Contributing to EX-WebThrottle2
Firstly, thank you for wanting to get involved with EX-WebThrottle2! Any contribution, no matter how big or small, is very much appreciated!
This page should give a step by step guide to contributing, from getting the tools you’ll need to making the pull request. These steps are:
Get the tools
Read our code standards
Make a branch
Open a pull request
We strongly recommend using Visual Studio Code (VSCode) to work on EX-WebThrottle2. You can download it from Microsoft’s website here. Whilst you are waiting for it to install, you can be getting a local copy of the code.
Once you have downloaded VSCode and installed it, open VSCode then clickthen find your local copy of the code and select “EX-WebThrottle2.code-workspace”. Once VSCode has loaded the workspace, you should see a popup in the bottom right asking you if you want to install the recommended extensions. It’s recommended you install these and they are:
You’ll need to set up Volar to handle TypeScript, instead of the built in TypeScript extension. To do this, follow these steps:
Open the command palette ()
Run Extensions: Show Built-in Extensions command
Reload VSCode, and then open any vue file to trigger Volar activation (no longer need in 0.28.4).
Next you’ll need to install Node.js to run the development tools. Again, you can download it from their website here. We recommend you use the LTS version of Node.
Once Node is installed, open a terminal in VSCode () and run the following command to install all the dependencies:
Then to run the code locally:
npm run dev
npm run lint
Here is a summary of what different branches are used for.
There are two ‘main’ branches,
next-release. These branches can’t be pushed to directly, instead you need to create a pull request.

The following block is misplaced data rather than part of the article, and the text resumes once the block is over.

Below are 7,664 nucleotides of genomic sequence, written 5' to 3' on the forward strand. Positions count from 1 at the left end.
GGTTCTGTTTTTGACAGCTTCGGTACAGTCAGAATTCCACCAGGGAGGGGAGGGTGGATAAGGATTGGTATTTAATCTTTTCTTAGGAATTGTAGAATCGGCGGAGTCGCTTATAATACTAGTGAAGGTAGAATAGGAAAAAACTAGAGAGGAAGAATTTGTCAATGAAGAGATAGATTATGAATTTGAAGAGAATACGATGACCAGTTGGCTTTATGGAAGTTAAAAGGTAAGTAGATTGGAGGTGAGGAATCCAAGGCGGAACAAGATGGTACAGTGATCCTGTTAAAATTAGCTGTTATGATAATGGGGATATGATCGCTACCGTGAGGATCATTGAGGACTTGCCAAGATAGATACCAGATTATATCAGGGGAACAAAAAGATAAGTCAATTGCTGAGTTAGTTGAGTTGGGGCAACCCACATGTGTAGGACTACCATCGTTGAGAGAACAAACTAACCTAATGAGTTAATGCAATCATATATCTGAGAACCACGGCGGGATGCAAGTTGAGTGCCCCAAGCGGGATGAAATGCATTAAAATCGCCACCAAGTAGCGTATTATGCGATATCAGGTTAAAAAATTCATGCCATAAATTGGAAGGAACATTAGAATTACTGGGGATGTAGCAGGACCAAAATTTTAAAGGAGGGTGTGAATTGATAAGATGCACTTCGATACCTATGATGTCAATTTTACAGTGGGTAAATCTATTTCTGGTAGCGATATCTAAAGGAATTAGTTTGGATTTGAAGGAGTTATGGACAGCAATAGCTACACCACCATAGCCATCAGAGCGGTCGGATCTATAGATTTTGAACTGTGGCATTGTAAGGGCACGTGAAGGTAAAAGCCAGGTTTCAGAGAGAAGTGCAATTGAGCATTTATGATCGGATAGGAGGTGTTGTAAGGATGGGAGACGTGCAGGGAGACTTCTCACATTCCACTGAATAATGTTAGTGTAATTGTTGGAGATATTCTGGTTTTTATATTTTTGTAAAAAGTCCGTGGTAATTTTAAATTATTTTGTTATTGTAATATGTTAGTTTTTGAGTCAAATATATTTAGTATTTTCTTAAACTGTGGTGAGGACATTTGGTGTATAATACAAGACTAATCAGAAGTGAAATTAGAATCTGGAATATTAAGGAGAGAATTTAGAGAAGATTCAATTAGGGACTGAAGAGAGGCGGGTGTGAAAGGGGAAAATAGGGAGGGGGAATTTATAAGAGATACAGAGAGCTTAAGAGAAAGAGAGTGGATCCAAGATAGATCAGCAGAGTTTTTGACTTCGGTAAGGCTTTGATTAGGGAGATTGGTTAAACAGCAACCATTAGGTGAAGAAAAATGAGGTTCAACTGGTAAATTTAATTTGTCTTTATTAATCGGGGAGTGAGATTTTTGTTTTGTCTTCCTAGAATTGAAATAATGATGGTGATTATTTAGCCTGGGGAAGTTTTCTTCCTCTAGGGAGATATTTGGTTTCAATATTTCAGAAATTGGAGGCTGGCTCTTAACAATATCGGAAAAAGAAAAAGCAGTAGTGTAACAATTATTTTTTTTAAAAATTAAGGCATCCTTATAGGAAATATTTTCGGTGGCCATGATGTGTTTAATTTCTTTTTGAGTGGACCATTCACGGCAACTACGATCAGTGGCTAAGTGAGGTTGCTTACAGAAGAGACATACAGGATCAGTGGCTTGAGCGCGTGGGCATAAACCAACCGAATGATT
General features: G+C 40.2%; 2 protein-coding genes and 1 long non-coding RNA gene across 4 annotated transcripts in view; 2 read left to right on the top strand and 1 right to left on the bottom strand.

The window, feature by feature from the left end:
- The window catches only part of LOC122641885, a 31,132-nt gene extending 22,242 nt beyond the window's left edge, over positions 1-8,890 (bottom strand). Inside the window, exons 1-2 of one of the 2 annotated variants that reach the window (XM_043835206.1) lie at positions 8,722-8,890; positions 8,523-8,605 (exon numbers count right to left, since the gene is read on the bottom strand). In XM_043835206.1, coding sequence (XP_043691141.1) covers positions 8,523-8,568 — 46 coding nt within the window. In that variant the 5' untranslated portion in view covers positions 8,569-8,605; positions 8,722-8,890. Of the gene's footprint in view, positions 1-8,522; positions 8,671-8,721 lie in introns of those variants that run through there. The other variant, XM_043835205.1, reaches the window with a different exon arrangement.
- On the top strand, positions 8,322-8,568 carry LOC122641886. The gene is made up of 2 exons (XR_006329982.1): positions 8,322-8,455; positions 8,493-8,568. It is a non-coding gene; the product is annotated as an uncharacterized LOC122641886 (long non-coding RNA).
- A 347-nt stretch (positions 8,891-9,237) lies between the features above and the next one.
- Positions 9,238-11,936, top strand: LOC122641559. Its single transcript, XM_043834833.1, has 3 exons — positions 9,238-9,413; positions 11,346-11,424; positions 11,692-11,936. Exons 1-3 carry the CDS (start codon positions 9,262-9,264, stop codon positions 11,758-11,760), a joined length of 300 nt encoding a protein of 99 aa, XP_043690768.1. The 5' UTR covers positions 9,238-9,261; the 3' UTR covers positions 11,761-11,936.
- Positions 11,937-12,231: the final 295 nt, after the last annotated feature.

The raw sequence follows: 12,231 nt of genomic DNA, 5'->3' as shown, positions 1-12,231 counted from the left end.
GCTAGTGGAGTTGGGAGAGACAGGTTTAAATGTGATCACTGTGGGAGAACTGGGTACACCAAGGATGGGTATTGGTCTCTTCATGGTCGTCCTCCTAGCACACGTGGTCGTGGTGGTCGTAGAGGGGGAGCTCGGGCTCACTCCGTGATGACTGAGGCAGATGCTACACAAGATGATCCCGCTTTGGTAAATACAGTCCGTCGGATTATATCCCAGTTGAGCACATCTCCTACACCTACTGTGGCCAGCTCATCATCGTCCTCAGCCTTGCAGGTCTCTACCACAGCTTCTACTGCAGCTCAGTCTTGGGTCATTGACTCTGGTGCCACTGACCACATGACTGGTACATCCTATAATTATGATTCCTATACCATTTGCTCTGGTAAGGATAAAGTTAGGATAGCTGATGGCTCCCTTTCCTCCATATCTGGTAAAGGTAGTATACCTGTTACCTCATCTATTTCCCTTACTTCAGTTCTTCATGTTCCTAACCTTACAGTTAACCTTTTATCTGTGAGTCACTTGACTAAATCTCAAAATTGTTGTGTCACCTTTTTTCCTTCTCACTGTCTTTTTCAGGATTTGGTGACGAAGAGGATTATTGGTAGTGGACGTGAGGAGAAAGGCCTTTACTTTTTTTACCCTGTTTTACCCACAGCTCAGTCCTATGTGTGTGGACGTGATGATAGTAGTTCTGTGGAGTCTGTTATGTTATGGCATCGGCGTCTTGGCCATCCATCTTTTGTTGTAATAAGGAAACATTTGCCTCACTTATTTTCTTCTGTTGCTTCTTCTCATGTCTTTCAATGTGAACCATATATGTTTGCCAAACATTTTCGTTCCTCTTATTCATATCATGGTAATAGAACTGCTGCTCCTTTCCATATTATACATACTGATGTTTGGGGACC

main is the branch for the current release cycle and
next-release is for the next release cycle. You should only open a pull request to
main if you are submitting a fix for bugfix release.
Members of DCC-EX
Branches should be named based off the feature they are for, and if multiple people are working on the same feature, you can make branches named
If you are developing a patch for the current release, you can use the same naming scheme but branch from
It doesn’t really matter how you work in your fork, just make sure you open your pull request to the right branch (discussed further down in Opening a pull request).
Please make sure that when you name a commit it accurately describes the contents of the commit and has a prefix to describe the type of the commit. These prefixes are:
WIP: A feature or fix that isn’t finished yet
Fix: a finished fix with a reference to the GitHub issue
Feat: A finished feature
Chore: Code maintenance such as adding comments or removing dead code
An example would be:
WIP: Add a new button
Fix: button now works (#52)
If you feel able to, please consider signing your commits (See this guide if you want to have a go: Verified commits - GitHub).
Before you open a pull request, consider running the following commands:
npm run test:unit npm run test:e2e
These commands run our automated tests and should highlight if you have broken any other code. If you can’t or forget, don’t worry, these will be run when your pull request is submitted automatically.
If you have added large amounts of new functionality, it would also be great if you could write tests to go with it, if you know how to do it.
next-release have branch protection, meaning you can’t push to them directly, instead you have to open a pull request.
next-release will be used to collect features for the next point release (major or minor), so this is the branch to base your branches on for new features, whilst
main is used to prepare bugfix releases.
Make sure you open a pull request to the right one!
Once you’ve opened your pull request, one of our team will have a look and get it merged into the code. Congratulations, you have contributed to EX-WebThrottle2!